|This article relies too much on references to primary sources. (July 2015)|
|Created by||Scott Adams|
|Voiced by||Alison Martin (Dilbert's Desktop Games)
Kathy Griffin (TV series, uncredited)
Alice is an engineer from the Dilbert comic strip. She is one of Dilbert's co-workers in the department. She has long curly hair, which transformed into a large and distinctive triangular hairstyle when the character became a regular. Her character was based on a former colleague of cartoonist Scott Adams.
Before Alice became a fictional regular character, there were a variety of generic fluffy haired women at Dilbert's Company. Many of them had bit parts and were only used one or two times. The name Alice was used at least once, in a series of strips where she was forced to give birth at the office. Some of these characters had personalities very similar to the later Alice; these characters eventually disappeared when Alice began to be featured regularly. Like the Pointy-Haired Boss, Alice's hairstyle became more distinct over time. More recent female bit parts have smooth, semicircle hair. The first time that Alice could be seen with her typical pink suit and curly triangle hair was on August 25, 1992. In the summer of 2010, Alice's regular work uniform changed from her trademark pink suit to a turtleneck and a black skirt.
Problems and successes experienced
Alice is generally depicted as being one of the hardest-working engineers in the comic. However, she is rarely rewarded for her hard work, although she was for a time the highest paid engineer in the company. At another time she was feted for receiving her fourteenth patent. She stands in contrast with Wally, who does no work and receives nearly the same reward. Alice also suffers all the problems of being a female engineer. She has no tolerance for the discrimination she experiences. However, she also has little sympathy for other women who claim to be the victim of such discrimination when in fact they refuse to work as hard as she does. The revelations about her being the highest paid engineer at the company and the party for her fourteenth patent were responses to complaints from female co-workers about how they could not get ahead at the company.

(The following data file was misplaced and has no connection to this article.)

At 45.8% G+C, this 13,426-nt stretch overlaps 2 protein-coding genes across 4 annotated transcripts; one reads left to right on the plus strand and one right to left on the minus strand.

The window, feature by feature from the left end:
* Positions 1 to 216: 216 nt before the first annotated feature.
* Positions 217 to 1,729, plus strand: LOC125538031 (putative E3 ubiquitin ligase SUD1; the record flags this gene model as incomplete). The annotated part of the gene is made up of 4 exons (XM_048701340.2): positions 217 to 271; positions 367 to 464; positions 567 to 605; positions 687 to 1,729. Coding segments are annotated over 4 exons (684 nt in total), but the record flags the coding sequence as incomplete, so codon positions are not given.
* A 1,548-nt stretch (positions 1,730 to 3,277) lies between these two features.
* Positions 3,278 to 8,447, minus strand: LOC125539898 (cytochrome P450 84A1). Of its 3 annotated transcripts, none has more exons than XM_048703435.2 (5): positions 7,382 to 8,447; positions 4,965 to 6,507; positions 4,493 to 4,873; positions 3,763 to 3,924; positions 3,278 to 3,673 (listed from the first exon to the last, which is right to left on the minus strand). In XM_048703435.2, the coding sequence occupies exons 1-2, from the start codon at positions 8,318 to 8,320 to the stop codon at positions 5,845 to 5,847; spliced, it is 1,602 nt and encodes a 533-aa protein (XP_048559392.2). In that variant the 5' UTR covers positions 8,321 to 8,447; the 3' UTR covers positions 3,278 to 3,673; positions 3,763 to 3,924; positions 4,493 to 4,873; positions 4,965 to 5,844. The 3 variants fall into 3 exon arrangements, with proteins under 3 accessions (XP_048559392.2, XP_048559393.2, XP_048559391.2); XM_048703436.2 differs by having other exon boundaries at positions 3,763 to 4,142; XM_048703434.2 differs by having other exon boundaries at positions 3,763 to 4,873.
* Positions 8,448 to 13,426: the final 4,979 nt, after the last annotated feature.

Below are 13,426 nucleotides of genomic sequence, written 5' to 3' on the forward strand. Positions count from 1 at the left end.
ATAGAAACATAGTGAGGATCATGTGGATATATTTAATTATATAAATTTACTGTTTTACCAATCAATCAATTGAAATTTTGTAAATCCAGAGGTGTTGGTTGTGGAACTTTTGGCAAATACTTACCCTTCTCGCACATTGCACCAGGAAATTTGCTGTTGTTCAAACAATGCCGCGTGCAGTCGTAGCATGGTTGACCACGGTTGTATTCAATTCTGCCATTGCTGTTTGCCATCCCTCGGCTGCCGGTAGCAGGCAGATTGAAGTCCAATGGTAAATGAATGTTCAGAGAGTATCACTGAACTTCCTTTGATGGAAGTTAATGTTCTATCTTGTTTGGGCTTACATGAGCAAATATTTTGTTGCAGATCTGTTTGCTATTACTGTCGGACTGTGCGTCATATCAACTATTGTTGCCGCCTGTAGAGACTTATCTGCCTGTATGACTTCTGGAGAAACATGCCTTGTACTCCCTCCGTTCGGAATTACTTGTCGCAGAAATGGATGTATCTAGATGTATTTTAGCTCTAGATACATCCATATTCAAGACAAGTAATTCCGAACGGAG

Alice is fractionally more successful in her social life than fellow employees. She has dated numerous times, although Dilbert alluded to her having a family when Catbert created a family friendly policy, and she used to date a one-eyed carpenter. She was almost into a committed relationship with an emotionally supportive man but turned him down at the last minute, as she decided it would be more cost-effective to train monkeys to do the same work. It was also implied that she had a child, and actually gave birth to a child in the office but the idea was eventually phased out. She later dated a robotic copy of the boss that was meant to spew encouragement on the employees when the real PHB was too lazy to do so. In the TV series, Alice enters an abusive relationship with the testing supervisor, Bob Bastard, in which Bob asks her for her clothes, her shoes, and her car. They break up when she sees him slurping his coffee and commenting on how rewarding it is to know that Alice hates it when he does so.